This book was a little repetitive. It was similar to the first in that sense. The first one was understandable. But the second was almost exactly the same. They start off by introducing new characters and explain where they were when the virus too hold. Then the characters constantly argue about whether they should stay in their current location or not. I accepted it in the first book thinking it was natural and kind of realistic. But the second book was also the same and kind of boring. I kept skimming paragraphs because I felt like I was reading the first book again. Just with new characters and a new location. Their situations were almost exactly the same and they ended up doing the same thing. This book is the first book in a different outfit. The ending was interesting and the only reason I’m even considering reading the third book.
Man o man, was I disappointed. For one, the author decided to start the story practically over with new characters, okay thats fine and all but these characters have no personality. You are just reading a story about some boring people living in a dorm kind of place. Yeah towards the end it started to get exciting, just like the first one, but of course it ends right as something is going to happen. I don't even know if i'm going to try and read the next one since who knows if we are once again starting over. The first book has some great characters and i got really invested in the people in that book, but this one? I don't think I could even tell you some of the characters names, over it.
Un poco mejor que el primer libro. Sigue siendo muy lento y todo se repite demasiado. Todo el libro, cada vez que los personajes interaccionan entre si es para discutir lo mismo de cual sera el siguiente paso, la conversación termina en nada y cuando vuelven a reunirse es la misma conversación.
Los personajes no te hacen sentir nada. Algo que se me olvido mencionar en el primer libro fue que los personajes no son simpáticos, no gustan para nada. Estoy hablando de Michael principalmente, pero la mayoría de los personajes son casi igual, todos tienen la misma voz.
Empecé a leer el tercer libro y pues no estoy segura de si lo terminare, este apenas y pude soportarlo.
The second in the 6 part zombie series. I actually plan to read them in order, one after the other, as I got the set for Christmas. I liked the 2nd one better than than the first, would have given it 3.5 if possible. It's a zombie apocalypse story, with most of the world dead and many corpses returning to set out after the few remaining living. This book had a lot more characters throughout and also brought in a couple from the first book. A good read, entertaining and interesting. I am looking forward to see what happens next :)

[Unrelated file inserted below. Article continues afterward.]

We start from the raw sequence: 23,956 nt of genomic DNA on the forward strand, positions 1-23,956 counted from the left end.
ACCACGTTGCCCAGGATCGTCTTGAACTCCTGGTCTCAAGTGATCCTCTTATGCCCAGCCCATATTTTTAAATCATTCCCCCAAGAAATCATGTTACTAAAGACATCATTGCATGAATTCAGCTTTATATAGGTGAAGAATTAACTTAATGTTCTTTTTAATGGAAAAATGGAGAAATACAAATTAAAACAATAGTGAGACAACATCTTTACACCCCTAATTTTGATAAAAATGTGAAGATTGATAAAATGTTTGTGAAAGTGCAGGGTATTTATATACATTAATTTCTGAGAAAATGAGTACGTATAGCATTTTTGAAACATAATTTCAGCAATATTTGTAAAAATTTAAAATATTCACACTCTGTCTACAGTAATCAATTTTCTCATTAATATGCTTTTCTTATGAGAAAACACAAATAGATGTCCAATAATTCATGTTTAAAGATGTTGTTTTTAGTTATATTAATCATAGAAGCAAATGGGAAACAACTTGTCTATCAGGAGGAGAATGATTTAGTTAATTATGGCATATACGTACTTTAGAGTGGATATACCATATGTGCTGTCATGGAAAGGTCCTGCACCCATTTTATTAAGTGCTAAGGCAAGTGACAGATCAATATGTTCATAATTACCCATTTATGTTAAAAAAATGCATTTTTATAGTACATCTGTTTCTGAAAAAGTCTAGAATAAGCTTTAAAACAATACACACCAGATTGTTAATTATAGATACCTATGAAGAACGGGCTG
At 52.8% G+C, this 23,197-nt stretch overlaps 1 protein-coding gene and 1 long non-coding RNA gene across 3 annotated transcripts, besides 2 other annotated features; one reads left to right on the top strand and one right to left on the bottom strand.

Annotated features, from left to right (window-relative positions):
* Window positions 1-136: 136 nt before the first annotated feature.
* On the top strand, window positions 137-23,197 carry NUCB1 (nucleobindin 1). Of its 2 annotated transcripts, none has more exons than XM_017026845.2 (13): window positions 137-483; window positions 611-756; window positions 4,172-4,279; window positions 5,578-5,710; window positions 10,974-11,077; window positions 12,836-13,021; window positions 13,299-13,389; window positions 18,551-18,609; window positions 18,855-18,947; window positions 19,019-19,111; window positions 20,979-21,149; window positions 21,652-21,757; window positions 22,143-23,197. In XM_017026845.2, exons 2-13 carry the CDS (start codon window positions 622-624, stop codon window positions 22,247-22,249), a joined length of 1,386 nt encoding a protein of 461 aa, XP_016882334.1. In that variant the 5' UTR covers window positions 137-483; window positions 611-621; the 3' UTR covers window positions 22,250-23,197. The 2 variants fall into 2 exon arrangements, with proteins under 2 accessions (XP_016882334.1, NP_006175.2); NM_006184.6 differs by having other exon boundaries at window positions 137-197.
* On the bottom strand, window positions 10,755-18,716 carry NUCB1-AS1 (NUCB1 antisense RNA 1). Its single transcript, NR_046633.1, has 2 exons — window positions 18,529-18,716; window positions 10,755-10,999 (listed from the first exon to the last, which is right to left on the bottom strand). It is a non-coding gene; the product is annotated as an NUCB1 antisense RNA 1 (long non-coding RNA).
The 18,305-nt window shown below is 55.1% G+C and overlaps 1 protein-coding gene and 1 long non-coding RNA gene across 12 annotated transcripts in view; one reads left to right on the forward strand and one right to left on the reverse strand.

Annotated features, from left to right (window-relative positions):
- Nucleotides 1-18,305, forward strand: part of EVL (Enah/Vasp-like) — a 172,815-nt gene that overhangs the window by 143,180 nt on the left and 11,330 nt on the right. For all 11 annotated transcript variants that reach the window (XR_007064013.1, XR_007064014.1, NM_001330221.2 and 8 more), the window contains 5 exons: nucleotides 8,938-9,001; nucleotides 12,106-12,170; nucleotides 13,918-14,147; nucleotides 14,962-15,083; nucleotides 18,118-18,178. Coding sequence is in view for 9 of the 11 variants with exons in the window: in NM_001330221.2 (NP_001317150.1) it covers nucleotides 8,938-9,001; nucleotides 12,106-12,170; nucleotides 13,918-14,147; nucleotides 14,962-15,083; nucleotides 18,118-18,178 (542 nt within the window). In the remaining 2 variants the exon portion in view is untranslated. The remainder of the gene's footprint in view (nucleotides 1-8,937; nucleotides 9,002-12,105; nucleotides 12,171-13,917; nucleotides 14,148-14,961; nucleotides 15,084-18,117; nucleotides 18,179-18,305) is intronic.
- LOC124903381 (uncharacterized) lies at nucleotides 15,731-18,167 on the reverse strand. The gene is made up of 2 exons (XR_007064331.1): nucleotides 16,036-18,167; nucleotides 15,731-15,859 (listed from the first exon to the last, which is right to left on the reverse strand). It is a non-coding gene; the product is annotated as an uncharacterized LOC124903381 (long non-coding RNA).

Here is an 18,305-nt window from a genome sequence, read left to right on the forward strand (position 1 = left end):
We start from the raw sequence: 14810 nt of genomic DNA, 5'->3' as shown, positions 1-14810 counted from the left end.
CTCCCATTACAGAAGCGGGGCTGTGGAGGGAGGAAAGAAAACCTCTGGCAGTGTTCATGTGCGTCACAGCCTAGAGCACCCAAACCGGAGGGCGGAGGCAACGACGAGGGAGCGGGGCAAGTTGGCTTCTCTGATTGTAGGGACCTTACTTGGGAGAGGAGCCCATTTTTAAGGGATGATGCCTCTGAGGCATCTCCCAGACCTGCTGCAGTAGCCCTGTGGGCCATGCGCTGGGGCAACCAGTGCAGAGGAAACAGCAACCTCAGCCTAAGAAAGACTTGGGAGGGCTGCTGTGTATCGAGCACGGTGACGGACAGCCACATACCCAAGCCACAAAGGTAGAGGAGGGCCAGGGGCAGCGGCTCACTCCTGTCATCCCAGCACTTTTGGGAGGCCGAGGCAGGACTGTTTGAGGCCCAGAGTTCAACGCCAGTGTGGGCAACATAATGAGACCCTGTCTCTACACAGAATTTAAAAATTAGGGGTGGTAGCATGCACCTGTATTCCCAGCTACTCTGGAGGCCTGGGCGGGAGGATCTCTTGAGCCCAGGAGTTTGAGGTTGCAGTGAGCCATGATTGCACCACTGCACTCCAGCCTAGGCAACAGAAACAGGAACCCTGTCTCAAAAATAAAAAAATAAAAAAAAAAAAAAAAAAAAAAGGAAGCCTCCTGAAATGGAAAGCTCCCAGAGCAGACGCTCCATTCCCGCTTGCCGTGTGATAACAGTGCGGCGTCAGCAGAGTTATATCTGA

The second novel in David Moody's Autumn series sets the bar high. "The City" is way more action packed than the first book, while still maintaining it's calm bleakness. Like the first book, I found this book to be perfectly paced. I was never bored. "The City" introduces many new characters. Characters in this book are more well rounded than the first book, but most are forgettable. But the main characters are likeable enough to keep you invested in their stories. The last 80 or so pages of this book had me on the edge of my seat..
Same as the opening novel it isn't original (pretty difficult to be original in the zombie genre) but still a satisfying read. This concentrates on a group holed up in a university building starting from day one of the virus which has pretty much wiped out humanity, only leaving a very small number. Part two sees a second group featured in the prologue to this novel and the remnants of those involved in Autumn. Bring on the next in the series.
A nice continuation of the story. A zombie novel, to be sure, but a nice deviation from typical genre-defining aspects such as that in the Autumn series, the zombies aren't out to eat the survivors; just pummel them to death. At the end of this one, I'm left wondering where the survivors go from here. Luckily I'm now picking up the next installment.
3 1/2 stars, i liked this book for not being a typical Zombie book and not calling them zombies either. i like that it's not typically scary, it's suspenseful and while it can feel a little anti-climatic i still enjoyed the story.